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Overexpression of the Ctla-4 isoform lacking exons 2 and 3 causes autoimmunity

Liu, SM;Sutherland, AP;Zhang, Z;Rainbow, DB;Quintana, FJ;Paterson, AM;Sharpe, AH;Oukka, M;Wicker, LS;Kuchroo, VK;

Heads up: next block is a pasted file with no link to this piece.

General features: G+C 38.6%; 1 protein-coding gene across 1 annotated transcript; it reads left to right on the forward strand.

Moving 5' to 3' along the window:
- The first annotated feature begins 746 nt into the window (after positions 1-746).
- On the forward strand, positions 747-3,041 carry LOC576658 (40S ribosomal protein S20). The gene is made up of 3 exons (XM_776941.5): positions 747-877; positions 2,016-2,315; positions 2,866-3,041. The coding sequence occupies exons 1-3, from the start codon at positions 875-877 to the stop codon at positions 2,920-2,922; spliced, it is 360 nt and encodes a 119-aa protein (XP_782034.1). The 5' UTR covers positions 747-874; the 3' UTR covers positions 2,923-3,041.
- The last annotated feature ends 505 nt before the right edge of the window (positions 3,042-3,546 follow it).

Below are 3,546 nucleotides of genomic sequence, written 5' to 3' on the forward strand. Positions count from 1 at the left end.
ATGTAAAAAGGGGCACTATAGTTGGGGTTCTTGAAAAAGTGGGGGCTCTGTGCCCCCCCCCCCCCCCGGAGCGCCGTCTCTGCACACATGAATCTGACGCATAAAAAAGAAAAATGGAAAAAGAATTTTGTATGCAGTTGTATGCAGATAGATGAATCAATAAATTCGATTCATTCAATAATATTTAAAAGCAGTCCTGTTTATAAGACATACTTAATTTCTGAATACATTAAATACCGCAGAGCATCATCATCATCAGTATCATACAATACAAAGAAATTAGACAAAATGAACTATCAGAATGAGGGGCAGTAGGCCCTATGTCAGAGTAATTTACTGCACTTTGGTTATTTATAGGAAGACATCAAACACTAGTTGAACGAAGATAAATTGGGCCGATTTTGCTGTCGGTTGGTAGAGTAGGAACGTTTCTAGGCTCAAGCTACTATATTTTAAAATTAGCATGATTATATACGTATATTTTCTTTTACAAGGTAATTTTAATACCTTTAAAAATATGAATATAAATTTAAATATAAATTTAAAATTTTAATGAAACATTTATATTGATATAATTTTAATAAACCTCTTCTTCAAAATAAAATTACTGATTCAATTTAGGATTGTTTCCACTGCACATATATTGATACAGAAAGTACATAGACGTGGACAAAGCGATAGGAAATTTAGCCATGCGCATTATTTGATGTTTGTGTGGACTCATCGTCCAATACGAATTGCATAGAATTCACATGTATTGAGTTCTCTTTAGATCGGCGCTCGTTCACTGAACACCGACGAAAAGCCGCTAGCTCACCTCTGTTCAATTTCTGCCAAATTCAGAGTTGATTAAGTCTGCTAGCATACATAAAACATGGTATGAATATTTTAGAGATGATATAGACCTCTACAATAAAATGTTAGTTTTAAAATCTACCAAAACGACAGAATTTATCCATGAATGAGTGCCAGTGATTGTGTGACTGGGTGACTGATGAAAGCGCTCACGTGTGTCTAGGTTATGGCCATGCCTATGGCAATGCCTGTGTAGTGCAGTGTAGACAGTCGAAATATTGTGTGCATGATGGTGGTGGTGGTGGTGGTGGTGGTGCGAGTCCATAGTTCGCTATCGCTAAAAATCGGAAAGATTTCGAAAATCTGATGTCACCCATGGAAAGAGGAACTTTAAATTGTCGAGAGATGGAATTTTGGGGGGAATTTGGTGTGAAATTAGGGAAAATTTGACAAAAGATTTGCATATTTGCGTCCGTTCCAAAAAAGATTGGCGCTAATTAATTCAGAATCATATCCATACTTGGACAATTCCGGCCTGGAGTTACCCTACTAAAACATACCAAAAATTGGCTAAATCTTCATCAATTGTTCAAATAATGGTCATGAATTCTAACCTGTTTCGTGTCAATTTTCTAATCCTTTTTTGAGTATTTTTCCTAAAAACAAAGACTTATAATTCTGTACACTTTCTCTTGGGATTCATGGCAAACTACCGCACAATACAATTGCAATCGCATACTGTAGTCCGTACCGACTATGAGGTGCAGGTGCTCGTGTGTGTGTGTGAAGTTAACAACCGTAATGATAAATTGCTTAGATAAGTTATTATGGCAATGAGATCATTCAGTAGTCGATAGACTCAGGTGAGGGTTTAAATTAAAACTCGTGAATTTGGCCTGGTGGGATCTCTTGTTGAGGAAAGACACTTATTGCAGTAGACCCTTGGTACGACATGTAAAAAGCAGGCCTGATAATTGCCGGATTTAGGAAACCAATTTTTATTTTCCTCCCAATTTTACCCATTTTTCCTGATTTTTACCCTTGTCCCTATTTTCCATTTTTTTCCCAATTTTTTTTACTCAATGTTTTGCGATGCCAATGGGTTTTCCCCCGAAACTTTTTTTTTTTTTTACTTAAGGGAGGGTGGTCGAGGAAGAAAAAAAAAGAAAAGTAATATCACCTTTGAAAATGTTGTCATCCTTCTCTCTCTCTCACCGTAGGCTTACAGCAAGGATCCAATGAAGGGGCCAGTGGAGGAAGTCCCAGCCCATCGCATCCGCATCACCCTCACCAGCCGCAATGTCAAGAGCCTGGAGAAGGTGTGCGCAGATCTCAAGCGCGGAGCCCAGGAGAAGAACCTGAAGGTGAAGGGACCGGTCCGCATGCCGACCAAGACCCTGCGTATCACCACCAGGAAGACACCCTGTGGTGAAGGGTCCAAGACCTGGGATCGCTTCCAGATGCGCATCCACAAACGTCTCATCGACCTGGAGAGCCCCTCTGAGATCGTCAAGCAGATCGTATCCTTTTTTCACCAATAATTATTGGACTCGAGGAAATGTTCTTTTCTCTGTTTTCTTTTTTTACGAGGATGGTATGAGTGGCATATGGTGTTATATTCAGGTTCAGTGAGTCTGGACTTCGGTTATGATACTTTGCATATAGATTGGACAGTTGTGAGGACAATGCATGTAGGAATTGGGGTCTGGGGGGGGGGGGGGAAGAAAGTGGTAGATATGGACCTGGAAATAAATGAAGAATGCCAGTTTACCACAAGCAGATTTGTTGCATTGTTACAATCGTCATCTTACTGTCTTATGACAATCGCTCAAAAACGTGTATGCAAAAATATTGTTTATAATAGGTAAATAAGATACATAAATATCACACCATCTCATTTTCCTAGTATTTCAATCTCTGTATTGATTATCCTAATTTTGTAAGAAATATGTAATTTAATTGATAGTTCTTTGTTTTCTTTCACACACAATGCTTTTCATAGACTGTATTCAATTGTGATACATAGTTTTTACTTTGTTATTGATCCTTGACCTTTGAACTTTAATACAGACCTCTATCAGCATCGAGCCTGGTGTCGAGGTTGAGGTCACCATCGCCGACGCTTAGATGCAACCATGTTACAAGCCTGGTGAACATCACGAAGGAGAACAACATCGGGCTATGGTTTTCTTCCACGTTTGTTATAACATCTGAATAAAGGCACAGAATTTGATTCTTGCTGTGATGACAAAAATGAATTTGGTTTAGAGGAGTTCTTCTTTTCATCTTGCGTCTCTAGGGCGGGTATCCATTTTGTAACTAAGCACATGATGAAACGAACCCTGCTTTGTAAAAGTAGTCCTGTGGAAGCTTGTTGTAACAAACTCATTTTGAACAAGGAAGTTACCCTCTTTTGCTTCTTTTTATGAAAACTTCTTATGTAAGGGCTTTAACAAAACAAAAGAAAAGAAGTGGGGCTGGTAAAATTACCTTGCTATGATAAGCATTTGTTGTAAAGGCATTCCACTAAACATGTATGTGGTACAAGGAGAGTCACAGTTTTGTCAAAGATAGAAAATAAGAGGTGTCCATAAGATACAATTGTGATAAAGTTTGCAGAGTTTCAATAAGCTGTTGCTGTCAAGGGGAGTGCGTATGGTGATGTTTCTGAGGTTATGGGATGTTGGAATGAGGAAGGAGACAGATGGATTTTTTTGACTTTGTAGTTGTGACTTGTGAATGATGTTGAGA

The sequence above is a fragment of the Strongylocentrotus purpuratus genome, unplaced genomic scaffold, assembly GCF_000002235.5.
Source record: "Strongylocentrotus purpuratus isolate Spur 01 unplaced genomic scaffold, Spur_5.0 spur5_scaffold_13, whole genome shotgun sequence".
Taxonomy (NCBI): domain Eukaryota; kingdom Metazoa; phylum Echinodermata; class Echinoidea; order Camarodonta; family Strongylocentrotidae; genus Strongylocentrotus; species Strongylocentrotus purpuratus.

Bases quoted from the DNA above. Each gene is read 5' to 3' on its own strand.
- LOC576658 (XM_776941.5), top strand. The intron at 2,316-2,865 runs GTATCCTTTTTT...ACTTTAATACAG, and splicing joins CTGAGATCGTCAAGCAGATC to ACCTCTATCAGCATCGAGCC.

CTLA-4 is a potent inhibitor of T cell activation, primarily upon binding to its costimulatory ligands (B7.1 and B7.2) expressed on APCs. However, variants of CTLA-4 can also function independently of B7 molecules. 1/4CTLA-4 is a highly conserved isoform encoded by exons 1 and 4 of the Ctla4 gene that lacks the ligand-binding and the transmembrane domains, and as yet, its function is not known. To investigate the function of 1/4CTLA-4, we generated transgenic (Tg) mice overexpressing this variant. Cytokine production by 1/4CTLA-4 Tg T cells was elevated compared with wild type T cells. The frequency of CD44(high) memory T cells in 1/4CTLA-4 Tg mice was increased, and as the mice aged, the frequency further increased. 1/4CTLA-4 Tg mice >1 y old had increased expression of T cell activation markers and developed spontaneous autoimmunity, including elevated production of autoantibodies. In contrast with young 1/4CTLA-4 Tg mice, aged 1/4CTLA-4 Tg mice had elevated frequencies of Foxp3(+) regulatory T cells, but the regulatory T cells from these mice were not able to inhibit colitis development. Collectively, these data suggest that the function of the 1/4CTLA-4 isoform is distinct from that of CTLA-4 in that it enhances T cell activation and promotes autoimmunity rather than inhibiting immune responses.